Timothy Johnson Fought In Iraq. Now He Brings The Heat In The MMA Cage

Entertainment

MMA and Army veteran Timothy Johnson is a 6’ 3”, 280-lb. force of pure, unadulterated sweetness. The southern Minnesota native, who has been residing in Fargo, North Dakota, since he went up there to wrestle and play college football 11 years ago, epitomizes the term “Minnesota nice.”


Raised on a farm in Lamberton, Johnson had an unconventional journey into professional fighting. After becoming a two-time wrestling All-American at Division II Minnesota State University-Moorhead, he dropped out of school and worked construction for years before being drawn back into competitive combat. His entry into professional mixed martial arts came right around the time he was deploying to Iraq as a part of the Minnesota National Guard’s 34th Infantry Division, known as the Red Bulls.

After his return from Iraq, Johnson picked up where he left off and eventually signed a contract with the UFC in 2014, winning his first fight via TKO in the first round. After amassing a 12-4 record in regional leagues and the UFC, Johnson recently signed a multi-fight with Bellator MMA beginning this summer.

Tim Johnson, MMA fighter and Iraq veteran.Jack Mandaville

Known for his signature fight mustache and large, corn-fed build, his modest nature and soft-spoken Midwestern tone would make you think you’re talking to a kindergarten teacher rather than a man who makes his living punching people in the face.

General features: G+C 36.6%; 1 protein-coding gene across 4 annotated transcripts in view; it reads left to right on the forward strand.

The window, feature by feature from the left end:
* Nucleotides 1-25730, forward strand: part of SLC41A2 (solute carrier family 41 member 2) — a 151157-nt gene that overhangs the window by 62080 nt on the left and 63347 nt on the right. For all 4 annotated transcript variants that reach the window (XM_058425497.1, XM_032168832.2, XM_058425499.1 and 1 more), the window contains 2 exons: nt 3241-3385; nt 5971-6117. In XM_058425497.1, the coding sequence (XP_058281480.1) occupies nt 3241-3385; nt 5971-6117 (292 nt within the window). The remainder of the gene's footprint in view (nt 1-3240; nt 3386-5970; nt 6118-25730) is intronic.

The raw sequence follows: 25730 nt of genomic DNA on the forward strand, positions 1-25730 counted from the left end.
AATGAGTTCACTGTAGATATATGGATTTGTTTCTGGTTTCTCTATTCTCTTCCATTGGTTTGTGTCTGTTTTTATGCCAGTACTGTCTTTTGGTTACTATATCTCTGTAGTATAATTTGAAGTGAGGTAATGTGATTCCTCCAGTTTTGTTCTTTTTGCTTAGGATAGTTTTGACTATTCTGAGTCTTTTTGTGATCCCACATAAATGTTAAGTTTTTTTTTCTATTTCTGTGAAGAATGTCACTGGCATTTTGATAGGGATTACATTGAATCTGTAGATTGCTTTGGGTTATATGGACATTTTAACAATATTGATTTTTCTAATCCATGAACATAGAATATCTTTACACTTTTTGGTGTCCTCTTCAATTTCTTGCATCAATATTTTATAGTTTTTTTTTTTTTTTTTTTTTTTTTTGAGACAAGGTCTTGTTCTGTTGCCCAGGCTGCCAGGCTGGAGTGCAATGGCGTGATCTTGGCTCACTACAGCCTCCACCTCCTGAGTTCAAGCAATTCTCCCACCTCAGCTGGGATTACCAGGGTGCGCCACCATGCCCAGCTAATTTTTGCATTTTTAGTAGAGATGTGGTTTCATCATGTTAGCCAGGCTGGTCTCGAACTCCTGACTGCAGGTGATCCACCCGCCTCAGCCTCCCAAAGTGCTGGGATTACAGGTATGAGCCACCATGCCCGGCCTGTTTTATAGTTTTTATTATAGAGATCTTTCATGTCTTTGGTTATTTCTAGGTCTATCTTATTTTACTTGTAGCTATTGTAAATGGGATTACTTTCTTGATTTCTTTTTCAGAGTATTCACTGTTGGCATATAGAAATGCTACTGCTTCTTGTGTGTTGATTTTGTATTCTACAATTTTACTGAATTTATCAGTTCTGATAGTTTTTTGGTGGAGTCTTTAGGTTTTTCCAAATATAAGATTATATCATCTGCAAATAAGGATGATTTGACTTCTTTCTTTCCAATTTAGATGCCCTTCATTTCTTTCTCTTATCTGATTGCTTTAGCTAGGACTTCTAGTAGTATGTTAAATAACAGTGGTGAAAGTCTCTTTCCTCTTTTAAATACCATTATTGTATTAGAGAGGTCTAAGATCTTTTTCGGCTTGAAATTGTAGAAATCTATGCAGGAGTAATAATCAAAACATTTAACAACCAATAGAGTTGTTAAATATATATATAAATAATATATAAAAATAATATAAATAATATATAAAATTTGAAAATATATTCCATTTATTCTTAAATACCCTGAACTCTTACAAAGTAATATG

I sat down with Johnson a few miles away from his home gym, Academy of Combat Arts in Fargo, at an eatery fitting to the area: a German sausage restaurant.

Jack Mandaville: You were an All-American wrestler in college. What made you want to go into the Guard?

Timothy Johnson: After my two years in college, I didn’t want to keep going to school. I was working construction and basically drank away my savings, so I said, “Let’s join the Army and see what happens.”

Did you ever have to put an NCO or officer you didn’t like in his place during grappling?

I had more than one NCO I was happy to submit.

Did you ever deploy?

Yes. 2010 to 2011. Or 2012. It’s weird I don’t remember. It was during the pullout of Iraq. Whenever that time frame was.

Is the reason you don’t remember specific dates because you’ve been punched a lot?

Definitely. That’s why I went back to college. I needed to remember my name again.

Did you ever get the chance to wrestle the Iron Sheik over there?

Nope. He wasn’t around by the time I got there. Already a legend in America.

So when did you transition into MMA?

2010, right before I deployed.

And when did you start fighting professionally?

I took my first professional fight 6 weeks after I started training. I got my first two in before I deployed.

You’ve fought a lot of Russians and people from old Soviet bloc countries. Don’t you wish you could just punch a fellow American in the face?

Every day I’m at work.

Why’s that?

We don’t always have the nicest clientele that walks through the strip club door.

That’s right, you bounce at a strip club from time to time. Have you ever gotten to Roadhouse someone with your MMA skills?

I’ve worked there for four years. It’s typically a 50/50 when I kick someone out whether they’re going to try something or not.

So do you prefer your wrestling background in dealing with rowdy customers or do you go right into the striking?